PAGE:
SplashCast launching ultrasocial video player tomorrow

We get a sneak peak at SplashCast's new player before it drops tomorrow morning.

Video hosting and mashup solution SplashCast is launching an upgrade to their video player tomorrow morning. The most noticeable change is a new YouTube-ish playlist of video thumbnails in the bottom 20 percent of the viewer, which can be pulled up and dismissed at the user's discretion. Previously, users were limited to a channel-view text list (which is still available), but my bet is that users will feel at home with this newer navigation.

The real killer application, however, is the inline commenting system which gives users three ways to leave their feedback: a video clip (from a Webcam or hard drive), text, and voice. All three remain in the same section, and there's no user registration required to leave your two cents. Recording and playing video in the player is really simple, and looks pretty good.

There are a few other mentionable tweaks, including a pause button, an inline "e-mail this" tool to share show segments or entire programs with friends, and a full screen button that remains no matter what type of program you're viewing (not just videos and photos). There's also a new "follow me" button which lets you know when the program's creator publishes new shows. It's a little bit like the channel-creator subscriptions with YouTube.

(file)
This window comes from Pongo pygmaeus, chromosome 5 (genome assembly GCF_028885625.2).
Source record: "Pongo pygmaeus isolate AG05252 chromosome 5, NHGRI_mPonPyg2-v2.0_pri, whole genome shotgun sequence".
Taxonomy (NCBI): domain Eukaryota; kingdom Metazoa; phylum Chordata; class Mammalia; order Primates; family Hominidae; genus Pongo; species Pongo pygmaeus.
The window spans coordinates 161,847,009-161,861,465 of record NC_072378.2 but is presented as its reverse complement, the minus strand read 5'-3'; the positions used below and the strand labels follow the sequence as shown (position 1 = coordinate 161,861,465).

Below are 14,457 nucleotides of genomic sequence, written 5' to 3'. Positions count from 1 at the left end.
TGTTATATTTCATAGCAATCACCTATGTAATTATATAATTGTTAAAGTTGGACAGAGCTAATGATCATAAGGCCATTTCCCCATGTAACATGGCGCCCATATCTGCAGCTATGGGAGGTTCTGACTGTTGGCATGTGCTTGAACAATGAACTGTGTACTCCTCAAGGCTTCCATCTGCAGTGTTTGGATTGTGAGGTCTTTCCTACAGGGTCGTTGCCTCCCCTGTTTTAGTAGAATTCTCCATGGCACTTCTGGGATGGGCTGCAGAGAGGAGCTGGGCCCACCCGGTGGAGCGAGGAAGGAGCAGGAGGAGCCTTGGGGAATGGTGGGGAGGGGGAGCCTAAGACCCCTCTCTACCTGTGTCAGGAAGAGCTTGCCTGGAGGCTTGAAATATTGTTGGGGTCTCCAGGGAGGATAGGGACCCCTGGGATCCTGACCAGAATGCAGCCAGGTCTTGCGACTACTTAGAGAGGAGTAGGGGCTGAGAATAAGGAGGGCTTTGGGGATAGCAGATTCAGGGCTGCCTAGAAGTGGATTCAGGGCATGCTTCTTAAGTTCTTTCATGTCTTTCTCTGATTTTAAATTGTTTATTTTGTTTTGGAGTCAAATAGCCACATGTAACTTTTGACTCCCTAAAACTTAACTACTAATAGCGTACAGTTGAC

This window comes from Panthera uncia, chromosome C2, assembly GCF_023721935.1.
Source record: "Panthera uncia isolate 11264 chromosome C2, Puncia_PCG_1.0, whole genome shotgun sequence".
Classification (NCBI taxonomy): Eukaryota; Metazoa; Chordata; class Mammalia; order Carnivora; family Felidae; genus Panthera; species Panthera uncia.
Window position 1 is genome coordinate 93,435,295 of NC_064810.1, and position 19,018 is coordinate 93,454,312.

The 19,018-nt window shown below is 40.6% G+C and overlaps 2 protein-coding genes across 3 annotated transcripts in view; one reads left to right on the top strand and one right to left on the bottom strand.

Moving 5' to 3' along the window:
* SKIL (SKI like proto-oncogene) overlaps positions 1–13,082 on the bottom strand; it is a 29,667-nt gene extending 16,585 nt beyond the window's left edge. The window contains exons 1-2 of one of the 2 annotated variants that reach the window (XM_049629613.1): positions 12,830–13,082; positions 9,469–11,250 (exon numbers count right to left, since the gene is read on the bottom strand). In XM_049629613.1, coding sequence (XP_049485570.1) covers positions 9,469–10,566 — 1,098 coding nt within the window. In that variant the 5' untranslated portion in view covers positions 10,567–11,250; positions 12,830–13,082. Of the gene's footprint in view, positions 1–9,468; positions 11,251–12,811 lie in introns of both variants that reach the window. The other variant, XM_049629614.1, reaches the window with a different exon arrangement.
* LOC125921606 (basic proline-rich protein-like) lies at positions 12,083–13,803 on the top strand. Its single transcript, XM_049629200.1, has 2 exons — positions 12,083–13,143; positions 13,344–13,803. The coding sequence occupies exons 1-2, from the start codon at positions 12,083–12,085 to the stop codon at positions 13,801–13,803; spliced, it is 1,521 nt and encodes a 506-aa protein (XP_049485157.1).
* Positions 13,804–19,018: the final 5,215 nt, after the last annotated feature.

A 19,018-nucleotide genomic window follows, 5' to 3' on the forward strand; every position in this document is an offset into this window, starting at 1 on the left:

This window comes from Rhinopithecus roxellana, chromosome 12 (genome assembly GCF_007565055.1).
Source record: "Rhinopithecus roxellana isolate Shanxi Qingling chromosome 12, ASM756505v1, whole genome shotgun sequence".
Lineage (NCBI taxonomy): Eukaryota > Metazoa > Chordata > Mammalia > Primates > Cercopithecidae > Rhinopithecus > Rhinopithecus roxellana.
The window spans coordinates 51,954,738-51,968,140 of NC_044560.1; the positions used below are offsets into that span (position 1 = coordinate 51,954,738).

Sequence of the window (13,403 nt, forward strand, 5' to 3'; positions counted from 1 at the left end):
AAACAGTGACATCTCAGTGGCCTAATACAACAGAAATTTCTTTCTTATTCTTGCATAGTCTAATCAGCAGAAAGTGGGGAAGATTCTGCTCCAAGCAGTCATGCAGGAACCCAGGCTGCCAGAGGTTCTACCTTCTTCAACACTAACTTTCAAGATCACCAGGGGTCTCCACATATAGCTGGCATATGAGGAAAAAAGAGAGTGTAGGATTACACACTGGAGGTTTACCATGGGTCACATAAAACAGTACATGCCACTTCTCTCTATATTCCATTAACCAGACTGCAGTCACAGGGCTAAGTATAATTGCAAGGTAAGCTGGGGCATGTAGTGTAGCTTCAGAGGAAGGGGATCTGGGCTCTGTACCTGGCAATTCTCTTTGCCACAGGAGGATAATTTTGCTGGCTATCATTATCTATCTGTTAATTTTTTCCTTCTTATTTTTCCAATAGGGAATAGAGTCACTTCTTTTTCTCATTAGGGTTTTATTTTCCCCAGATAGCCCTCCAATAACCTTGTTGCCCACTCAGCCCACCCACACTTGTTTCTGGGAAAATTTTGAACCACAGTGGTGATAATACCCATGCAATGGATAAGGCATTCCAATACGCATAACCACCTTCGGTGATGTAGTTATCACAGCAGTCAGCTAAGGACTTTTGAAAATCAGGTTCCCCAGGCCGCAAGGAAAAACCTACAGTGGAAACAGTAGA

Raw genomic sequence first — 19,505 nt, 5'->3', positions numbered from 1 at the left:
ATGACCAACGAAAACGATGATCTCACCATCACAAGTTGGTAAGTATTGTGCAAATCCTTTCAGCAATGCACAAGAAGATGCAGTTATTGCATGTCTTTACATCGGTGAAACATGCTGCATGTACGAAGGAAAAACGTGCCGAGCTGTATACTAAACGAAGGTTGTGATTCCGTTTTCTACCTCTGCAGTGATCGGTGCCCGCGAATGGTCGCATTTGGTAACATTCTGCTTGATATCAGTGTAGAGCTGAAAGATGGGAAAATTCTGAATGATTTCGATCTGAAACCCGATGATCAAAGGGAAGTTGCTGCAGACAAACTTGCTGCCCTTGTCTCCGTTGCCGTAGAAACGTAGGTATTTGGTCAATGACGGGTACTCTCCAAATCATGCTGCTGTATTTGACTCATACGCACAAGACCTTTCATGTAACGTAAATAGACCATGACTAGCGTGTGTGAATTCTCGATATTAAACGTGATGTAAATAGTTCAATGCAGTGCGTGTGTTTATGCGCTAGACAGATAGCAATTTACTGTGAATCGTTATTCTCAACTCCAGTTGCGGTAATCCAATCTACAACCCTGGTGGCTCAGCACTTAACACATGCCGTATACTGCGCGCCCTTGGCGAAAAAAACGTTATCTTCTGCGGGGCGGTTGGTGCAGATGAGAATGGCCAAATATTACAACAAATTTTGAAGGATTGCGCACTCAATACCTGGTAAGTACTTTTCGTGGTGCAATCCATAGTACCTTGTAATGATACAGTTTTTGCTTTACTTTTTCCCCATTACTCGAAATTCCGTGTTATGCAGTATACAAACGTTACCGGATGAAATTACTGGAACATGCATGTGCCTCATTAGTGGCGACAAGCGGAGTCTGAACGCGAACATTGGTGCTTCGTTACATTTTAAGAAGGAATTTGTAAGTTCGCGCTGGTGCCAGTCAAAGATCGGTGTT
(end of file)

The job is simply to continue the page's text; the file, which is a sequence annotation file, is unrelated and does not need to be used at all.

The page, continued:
SplashCast is planning to introduce a mobile upload feature to its platform within a month, so users will be able to drop photos and video clips into their channels from a mobile phone--a lot like Kyte.tv (review). There will also be more celebrity channels, and the potential for Twitter integration and live user chat, similar to Pikspot's player.

You can now check out a video playlist with thumbnails that move a little bit like the dock in Mac OS X. CNET Networks

You can now view and create text, video, and voice comments right in the player. CNET Networks

About the author

Josh Lowensohn joined CNET in 2006 and now covers Apple. Before that, Josh wrote about everything from new Web start-ups, to remote-controlled robots that watch your house. Prior to joining CNET, Josh covered breaking video game news, as well as reviewing game software. His current console favorite is the Xbox 360.

 

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